}

GenerateNodes(current, open, closed);
}

foreach(var result in resultNodes)
{
var path = new List<Node>();
var node = result;
while(true)
{
if(node.Previous == null) break;

path.Insert(0, node);
node = node.Previous;
}

path.ForEach(n => Console.WriteLine("Went: {0} {1}, Came back: {2}, Time: {3}", n.Go1.Name, n.Go2.Name, n.Return != null ? n.Return.Name : "nobody", n.Time));
Console.WriteLine(Environment.NewLine);
}

}
}
``````
-

I don't have implementation but here how the solution works:
You always send the fastest pair you got to the other side and return the fastest on the other side, but you never send the same one 2 times(unless everyone was sent 2 times and then you only send fastest that went max 2 times) by marking him(incresing his time by hell).
This can be done with 2 `Priority Queue`s(`O(n log) n` solution time).

```    P-Q 1            P-Q 2
Buzz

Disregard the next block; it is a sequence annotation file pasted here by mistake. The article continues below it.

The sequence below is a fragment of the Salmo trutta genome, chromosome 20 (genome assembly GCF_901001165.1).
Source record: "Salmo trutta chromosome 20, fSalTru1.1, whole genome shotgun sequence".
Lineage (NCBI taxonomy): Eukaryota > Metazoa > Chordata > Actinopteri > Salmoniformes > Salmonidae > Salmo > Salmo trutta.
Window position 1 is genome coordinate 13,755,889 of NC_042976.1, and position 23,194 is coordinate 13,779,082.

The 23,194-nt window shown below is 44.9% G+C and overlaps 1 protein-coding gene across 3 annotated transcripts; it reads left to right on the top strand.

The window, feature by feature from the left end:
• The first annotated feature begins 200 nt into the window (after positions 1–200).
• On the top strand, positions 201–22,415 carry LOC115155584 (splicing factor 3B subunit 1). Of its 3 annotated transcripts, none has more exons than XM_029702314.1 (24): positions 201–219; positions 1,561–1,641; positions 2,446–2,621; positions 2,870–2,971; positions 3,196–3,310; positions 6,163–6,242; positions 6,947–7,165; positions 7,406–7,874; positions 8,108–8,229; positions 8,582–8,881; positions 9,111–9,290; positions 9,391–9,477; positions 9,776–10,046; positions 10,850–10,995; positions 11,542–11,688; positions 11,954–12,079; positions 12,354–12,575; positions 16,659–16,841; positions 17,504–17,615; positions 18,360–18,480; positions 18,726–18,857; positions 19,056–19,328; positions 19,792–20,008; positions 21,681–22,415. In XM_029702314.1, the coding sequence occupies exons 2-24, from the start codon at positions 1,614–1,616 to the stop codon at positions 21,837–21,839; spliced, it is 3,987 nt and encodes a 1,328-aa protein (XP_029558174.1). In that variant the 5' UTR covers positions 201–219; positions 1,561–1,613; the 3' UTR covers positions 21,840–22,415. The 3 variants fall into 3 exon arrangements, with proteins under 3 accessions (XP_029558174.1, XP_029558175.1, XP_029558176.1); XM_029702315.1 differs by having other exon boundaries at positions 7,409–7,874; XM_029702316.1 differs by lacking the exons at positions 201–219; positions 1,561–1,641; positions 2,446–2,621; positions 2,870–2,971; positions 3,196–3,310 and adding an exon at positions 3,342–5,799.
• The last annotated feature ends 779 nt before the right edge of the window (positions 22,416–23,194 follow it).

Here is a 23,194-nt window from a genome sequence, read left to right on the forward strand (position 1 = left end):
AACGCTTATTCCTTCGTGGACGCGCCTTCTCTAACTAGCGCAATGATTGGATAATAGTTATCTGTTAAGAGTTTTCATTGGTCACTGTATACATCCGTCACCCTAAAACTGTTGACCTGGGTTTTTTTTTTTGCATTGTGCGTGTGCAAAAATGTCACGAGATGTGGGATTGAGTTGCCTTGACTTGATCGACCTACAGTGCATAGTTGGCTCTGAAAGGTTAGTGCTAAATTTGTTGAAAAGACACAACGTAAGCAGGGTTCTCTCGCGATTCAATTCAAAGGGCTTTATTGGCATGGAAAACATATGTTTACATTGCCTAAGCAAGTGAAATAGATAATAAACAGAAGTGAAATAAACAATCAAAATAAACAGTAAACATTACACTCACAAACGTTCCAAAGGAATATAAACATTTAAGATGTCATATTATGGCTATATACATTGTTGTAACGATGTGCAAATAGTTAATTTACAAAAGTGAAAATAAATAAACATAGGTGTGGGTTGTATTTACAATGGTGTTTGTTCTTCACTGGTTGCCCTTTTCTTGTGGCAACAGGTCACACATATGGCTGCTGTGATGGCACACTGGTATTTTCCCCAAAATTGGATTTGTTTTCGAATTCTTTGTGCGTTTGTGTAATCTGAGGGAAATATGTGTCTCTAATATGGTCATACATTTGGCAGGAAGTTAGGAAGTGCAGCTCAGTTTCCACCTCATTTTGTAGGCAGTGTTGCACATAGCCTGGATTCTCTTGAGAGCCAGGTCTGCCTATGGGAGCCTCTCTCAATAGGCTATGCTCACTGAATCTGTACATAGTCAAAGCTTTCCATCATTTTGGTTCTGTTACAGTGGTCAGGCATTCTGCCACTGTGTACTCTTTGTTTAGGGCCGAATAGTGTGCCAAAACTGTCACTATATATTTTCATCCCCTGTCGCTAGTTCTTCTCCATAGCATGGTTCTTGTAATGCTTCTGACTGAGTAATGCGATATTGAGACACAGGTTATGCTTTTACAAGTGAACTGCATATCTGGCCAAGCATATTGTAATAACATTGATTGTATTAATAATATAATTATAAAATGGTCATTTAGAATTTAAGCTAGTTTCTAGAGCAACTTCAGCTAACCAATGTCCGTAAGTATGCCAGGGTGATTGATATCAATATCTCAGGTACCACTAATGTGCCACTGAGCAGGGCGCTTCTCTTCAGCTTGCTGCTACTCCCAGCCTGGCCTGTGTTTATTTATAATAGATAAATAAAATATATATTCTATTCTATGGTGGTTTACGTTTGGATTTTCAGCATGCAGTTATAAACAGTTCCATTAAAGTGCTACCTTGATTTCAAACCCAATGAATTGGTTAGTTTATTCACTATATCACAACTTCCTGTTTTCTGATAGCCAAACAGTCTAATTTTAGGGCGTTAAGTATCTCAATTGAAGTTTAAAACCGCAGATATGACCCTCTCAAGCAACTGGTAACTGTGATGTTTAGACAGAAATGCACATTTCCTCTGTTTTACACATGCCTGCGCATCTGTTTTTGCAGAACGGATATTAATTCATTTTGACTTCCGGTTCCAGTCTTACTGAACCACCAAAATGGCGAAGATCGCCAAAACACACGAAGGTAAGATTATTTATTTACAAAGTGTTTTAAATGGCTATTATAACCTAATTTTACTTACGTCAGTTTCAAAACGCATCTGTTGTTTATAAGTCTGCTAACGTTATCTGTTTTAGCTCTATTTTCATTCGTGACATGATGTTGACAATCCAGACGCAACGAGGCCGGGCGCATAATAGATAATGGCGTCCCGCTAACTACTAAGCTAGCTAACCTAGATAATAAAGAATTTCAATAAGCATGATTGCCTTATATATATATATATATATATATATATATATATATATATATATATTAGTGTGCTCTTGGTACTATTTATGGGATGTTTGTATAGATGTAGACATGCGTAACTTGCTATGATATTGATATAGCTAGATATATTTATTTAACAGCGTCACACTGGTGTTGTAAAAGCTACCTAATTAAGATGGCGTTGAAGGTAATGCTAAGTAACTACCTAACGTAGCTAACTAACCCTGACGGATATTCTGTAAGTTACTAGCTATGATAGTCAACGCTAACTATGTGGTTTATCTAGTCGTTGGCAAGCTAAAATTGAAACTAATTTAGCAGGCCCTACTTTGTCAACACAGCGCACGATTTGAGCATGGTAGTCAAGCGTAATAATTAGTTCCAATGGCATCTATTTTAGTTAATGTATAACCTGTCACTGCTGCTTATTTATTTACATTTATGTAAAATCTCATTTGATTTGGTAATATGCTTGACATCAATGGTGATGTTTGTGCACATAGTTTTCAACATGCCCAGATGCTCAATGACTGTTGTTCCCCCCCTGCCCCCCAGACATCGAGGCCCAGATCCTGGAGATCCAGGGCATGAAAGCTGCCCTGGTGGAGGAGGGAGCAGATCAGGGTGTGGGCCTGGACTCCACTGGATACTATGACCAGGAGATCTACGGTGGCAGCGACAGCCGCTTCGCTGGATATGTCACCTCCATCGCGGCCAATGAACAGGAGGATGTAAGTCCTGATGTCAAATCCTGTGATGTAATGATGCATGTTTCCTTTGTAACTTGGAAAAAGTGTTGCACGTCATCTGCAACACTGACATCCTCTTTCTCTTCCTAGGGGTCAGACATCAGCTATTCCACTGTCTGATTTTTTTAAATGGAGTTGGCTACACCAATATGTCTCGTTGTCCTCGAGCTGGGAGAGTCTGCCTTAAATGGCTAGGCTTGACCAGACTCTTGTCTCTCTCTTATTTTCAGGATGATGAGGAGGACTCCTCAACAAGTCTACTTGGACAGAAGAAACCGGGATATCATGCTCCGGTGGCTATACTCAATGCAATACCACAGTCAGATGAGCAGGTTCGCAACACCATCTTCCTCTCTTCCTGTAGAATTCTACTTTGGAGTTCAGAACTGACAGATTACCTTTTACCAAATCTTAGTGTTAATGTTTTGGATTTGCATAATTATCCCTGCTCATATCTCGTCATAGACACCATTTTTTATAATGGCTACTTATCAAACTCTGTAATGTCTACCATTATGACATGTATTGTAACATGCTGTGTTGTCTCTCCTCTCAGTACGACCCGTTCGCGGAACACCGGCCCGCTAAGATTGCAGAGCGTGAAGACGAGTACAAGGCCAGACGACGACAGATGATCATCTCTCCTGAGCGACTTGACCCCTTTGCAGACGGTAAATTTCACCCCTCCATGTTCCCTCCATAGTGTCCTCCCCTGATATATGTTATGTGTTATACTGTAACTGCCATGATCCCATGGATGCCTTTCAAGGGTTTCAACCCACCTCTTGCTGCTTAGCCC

Woody
Rex
Hamm
Buzz + Woody go = 10 min
P-Q 1            P-Q 2
Rex              Buzz
Hamm             Woody
Buzz goes back = 5 min
P-Q 1            P-Q 2
Hamm             Woody
Rex
* Buzz
Hamm + Rex go = 25 min
P-Q 1            P-Q 2
* Buzz           Woody
Hamm
Rex
Woody comes back = 10 min
P-Q 1            P-Q 2
* Buzz           Hamm
* Woody          Rex
Woddy + Buzz go = 10 min
---------------------------
Total: 60 mins
```

For example for 6 variation you will do:

```1 - fastest
2 - after fastest
3 - you got it
4
5
6 - slowest

1 + 2 go
1 goes back
3 + 4 go
2 goes back
5 + 6 go
3 goes back
1 + 2 go
1 goes back
1 + 3 go
```
-
Either it's a heuristic and it doesn't work all the time, or it's the correct solution. Your heuristic won't find the correct solution when you have times (1,5,5,5). If you always send 1 back, you can do that in 17 minutes. Your solution would take 21 minutes. –  svick Aug 3 '10 at 12:58